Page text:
<p>Size is {{w.substring(0,5).toLowerCase()}}</p>

Again, I think these are in angular since they're semi-standard, weird as they are, in frameworks like this.

HTML to model communication

This is where users can change an HTML dropdown on their page, which changes a real angular variable (which auto-triggers a page redraw using the new value(s), as we've seen).

Fancy ngModel shortcut

For input and select HTML elements (textboxes and dropdowns) angular provides a fancy shortcut. [(ngModel)]="varName". It provides a 2-way link. It tracks the variable, as if we used {{varName}}, and also copies user-made changes to the back part. An example:

// tracks dogName, also dogName tracks changes to this box: 
<input type="text" [(ngModel)]="dogName"\>
<p>Check it works: {{dogName}}</p>

This method has two limitations. One, it only fires for an OnChange. It can't be made to track changes as you type. The other is you must link to a variable. You can't use this for when you need changes to call a function.

ngModel also requires an import: import { FormsModule } from '@angular/forms'; and possibly imports: [ FormsModule ] in the appropriate place.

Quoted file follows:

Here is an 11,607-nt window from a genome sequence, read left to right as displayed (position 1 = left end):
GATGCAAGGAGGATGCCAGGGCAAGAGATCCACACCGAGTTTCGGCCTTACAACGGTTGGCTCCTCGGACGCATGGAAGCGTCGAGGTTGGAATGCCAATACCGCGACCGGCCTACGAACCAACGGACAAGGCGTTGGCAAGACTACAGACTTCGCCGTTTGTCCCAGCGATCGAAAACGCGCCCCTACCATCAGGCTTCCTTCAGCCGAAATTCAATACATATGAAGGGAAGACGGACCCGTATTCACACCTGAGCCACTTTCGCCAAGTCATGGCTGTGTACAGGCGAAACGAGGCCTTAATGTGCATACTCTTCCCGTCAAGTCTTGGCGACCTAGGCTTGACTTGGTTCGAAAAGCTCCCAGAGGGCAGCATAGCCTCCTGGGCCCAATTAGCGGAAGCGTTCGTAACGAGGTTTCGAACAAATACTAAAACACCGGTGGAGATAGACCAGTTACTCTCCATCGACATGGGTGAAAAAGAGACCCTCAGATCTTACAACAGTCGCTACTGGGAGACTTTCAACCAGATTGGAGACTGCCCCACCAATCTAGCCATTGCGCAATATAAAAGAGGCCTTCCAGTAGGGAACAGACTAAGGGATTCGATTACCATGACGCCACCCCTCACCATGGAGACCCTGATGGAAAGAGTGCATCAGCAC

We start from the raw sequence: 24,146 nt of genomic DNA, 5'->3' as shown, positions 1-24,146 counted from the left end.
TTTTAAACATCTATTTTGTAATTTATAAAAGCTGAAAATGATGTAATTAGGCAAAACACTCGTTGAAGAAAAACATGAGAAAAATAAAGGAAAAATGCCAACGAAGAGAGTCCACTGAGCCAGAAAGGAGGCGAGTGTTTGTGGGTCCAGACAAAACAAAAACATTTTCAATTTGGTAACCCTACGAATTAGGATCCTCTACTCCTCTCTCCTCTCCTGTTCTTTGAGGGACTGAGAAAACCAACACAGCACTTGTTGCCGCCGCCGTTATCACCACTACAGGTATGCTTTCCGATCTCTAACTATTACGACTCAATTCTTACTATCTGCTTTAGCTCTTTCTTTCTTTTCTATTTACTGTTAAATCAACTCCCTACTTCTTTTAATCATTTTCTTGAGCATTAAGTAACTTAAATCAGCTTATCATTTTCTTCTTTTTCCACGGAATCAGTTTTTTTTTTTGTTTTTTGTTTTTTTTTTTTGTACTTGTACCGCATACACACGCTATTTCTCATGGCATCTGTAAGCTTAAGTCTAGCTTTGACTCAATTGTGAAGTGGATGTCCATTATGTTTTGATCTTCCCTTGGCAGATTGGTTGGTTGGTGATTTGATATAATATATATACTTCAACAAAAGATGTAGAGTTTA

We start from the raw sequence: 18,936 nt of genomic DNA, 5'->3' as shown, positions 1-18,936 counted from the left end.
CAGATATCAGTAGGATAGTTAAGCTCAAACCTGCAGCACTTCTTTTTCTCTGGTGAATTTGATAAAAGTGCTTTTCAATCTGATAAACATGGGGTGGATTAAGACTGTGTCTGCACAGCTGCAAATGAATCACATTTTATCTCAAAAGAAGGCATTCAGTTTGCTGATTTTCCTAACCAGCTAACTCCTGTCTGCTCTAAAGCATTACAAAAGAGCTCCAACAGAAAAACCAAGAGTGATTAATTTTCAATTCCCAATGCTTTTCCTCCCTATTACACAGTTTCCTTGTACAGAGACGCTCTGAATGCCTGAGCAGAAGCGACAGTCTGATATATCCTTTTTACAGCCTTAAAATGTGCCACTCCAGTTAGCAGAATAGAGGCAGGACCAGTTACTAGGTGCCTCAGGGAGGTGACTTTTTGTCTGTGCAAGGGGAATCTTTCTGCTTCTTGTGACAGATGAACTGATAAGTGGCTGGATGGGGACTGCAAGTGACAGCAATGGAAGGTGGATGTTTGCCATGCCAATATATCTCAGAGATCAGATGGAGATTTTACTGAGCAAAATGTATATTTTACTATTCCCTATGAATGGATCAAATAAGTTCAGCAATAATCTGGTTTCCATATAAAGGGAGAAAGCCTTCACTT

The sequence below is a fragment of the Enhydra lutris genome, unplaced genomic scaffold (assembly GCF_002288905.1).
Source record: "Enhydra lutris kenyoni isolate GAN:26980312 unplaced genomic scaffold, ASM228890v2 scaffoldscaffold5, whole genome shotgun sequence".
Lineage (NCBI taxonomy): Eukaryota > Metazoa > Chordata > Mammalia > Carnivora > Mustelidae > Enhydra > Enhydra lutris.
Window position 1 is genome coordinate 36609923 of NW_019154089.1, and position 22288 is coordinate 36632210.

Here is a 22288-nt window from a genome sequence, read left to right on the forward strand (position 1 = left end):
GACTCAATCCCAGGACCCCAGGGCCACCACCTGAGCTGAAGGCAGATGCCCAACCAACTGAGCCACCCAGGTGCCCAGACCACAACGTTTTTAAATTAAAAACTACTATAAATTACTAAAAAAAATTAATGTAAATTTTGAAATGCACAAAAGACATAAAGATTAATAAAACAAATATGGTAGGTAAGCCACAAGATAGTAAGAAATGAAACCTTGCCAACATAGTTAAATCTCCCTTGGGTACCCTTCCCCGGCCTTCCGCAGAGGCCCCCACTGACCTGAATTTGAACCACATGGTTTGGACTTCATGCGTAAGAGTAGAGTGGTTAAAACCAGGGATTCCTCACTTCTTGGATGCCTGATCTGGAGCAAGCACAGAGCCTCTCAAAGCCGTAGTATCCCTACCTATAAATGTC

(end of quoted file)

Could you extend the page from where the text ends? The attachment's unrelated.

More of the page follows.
The long way

As mentioned, ngModel is a shortcut. The "real" way, which also gives more control, is using the special Angular callbacks (it uses 2 pieces of angular magic):

<input type="text" (change)="updateName($event)"/>

<p>Dog's name is: {{dogName}}</p>

Angular event callbacks go in parens. They use slightly different words than javascript: (change) for OnChange, plus (click), (keyup), (focus), (blur), (focusout), and more. The actions go in quotes (not {{}}'s), but updateName is an angular action, found in the angular section of your code (when angular sees (click) it knows "oh, this whole thing is angular, not basic javascript").

$event is Angular magic. It bundles up info about what the event was, when it occurred and -- what we'll use the most -- what item it happened to. We'll generally be sending $event when a regular callback would send "this". It starts with a dollar sign since it just does. Our back-part receiving function might look like this (down at the end):

import { Component } from '@angular/core';

@Component ({ ...  })
export class nameChangeExample {